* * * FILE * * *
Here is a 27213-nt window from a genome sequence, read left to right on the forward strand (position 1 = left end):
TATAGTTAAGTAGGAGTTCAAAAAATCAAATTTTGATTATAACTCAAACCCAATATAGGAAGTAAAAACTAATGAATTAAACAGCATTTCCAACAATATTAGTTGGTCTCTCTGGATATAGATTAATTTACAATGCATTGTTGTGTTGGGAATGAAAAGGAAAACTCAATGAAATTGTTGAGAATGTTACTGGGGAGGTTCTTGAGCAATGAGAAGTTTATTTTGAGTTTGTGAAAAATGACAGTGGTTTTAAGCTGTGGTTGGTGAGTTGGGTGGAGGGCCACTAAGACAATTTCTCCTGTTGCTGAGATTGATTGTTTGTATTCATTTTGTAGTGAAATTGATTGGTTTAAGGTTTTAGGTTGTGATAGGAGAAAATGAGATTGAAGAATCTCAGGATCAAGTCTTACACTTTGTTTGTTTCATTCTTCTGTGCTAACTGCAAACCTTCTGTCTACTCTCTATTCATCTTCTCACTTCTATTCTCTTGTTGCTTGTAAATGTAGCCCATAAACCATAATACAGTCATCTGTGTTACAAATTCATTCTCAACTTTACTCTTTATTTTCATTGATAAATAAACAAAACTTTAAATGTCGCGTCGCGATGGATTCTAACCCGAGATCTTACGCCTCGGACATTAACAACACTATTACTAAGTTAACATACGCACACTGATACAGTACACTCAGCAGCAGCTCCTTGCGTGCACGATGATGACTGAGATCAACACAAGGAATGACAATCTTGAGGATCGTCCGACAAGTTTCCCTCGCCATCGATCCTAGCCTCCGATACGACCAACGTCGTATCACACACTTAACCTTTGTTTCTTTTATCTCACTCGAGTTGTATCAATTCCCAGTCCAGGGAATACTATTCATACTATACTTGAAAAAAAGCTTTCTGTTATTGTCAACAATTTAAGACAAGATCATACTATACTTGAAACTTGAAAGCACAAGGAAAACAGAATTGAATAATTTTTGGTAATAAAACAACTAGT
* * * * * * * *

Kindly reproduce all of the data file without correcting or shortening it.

Here is a 27213-nt window from a genome sequence, read left to right on the forward strand (position 1 = left end):
TATAGTTAAGTAGGAGTTCAAAAAATCAAATTTTGATTATAACTCAAACCCAATATAGGAAGTAAAAACTAATGAATTAAACAGCATTTCCAACAATATTAGTTGGTCTCTCTGGATATAGATTAATTTACAATGCATTGTTGTGTTGGGAATGAAAAGGAAAACTCAATGAAATTGTTGAGAATGTTACTGGGGAGGTTCTTGAGCAATGAGAAGTTTATTTTGAGTTTGTGAAAAATGACAGTGGTTTTAAGCTGTGGTTGGTGAGTTGGGTGGAGGGCCACTAAGACAATTTCTCCTGTTGCTGAGATTGATTGTTTGTATTCATTTTGTAGTGAAATTGATTGGTTTAAGGTTTTAGGTTGTGATAGGAGAAAATGAGATTGAAGAATCTCAGGATCAAGTCTTACACTTTGTTTGTTTCATTCTTCTGTGCTAACTGCAAACCTTCTGTCTACTCTCTATTCATCTTCTCACTTCTATTCTCTTGTTGCTTGTAAATGTAGCCCATAAACCATAATACAGTCATCTGTGTTACAAATTCATTCTCAACTTTACTCTTTATTTTCATTGATAAATAAACAAAACTTTAAATGTCGCGTCGCGATGGATTCTAACCCGAGATCTTACGCCTCGGACATTAACAACACTATTACTAAGTTAACATACGCACACTGATACAGTACACTCAGCAGCAGCTCCTTGCGTGCACGATGATGACTGAGATCAACACAAGGAATGACAATCTTGAGGATCGTCCGACAAGTTTCCCTCGCCATCGATCCTAGCCTCCGATACGACCAACGTCGTATCACACACTTAACCTTTGTTTCTTTTATCTCACTCGAGTTGTATCAATTCCCAGTCCAGGGAATACTATTCATACTATACTTGAAAAAAAGCTTTCTGTTATTGTCAACAATTTAAGACAAGATCATACTATACTTGAAACTTGAAAGCACAAGGAAAACAGAATTGAATAATTTTTGGTAATAAAACAACTAGT